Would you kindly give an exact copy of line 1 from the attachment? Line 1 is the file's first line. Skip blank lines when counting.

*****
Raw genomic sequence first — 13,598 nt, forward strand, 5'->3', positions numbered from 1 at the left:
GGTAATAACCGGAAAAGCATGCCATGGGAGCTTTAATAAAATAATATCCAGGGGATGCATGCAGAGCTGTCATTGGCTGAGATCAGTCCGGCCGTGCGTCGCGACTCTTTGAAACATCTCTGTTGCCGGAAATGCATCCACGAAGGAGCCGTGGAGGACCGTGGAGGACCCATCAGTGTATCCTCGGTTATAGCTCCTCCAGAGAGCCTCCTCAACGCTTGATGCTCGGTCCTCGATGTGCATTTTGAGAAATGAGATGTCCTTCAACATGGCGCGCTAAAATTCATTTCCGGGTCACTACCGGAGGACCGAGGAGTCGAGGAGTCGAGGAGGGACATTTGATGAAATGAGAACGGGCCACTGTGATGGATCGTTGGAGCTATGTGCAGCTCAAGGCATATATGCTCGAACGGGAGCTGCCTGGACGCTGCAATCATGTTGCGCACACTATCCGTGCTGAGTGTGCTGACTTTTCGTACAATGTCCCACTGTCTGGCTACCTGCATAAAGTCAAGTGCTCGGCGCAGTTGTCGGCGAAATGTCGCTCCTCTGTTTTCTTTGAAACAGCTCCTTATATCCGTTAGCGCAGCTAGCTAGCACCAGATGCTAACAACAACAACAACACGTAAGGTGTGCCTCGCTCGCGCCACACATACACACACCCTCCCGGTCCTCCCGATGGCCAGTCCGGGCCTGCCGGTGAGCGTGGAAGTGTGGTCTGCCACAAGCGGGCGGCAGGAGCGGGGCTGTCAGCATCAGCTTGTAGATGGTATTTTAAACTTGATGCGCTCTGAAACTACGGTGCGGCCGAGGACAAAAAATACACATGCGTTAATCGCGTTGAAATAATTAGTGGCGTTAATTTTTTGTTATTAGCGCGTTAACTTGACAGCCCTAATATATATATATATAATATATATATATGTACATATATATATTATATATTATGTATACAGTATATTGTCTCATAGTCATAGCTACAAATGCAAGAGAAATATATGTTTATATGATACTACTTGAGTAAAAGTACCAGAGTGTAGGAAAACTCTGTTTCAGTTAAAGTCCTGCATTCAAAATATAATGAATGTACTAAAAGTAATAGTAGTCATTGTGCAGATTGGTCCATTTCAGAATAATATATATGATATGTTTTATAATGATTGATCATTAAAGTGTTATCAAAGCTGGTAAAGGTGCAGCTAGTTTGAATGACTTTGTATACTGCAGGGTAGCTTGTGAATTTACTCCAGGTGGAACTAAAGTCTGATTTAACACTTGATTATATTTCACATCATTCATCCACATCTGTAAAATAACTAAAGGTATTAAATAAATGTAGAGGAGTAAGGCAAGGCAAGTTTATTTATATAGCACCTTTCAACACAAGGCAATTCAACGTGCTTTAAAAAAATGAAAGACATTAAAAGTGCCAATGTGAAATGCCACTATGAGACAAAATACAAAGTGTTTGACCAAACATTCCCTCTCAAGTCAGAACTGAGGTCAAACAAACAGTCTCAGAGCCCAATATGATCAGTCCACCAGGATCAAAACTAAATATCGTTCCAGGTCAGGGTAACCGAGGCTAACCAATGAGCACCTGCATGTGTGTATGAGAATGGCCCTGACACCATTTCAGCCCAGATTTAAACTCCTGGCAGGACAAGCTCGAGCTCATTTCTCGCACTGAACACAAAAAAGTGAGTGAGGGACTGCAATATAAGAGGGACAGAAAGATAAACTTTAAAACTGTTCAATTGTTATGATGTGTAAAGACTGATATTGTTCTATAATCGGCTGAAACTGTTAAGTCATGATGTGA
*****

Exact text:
Raw genomic sequence first — 13,598 nt, forward strand, 5'->3', positions numbered from 1 at the left: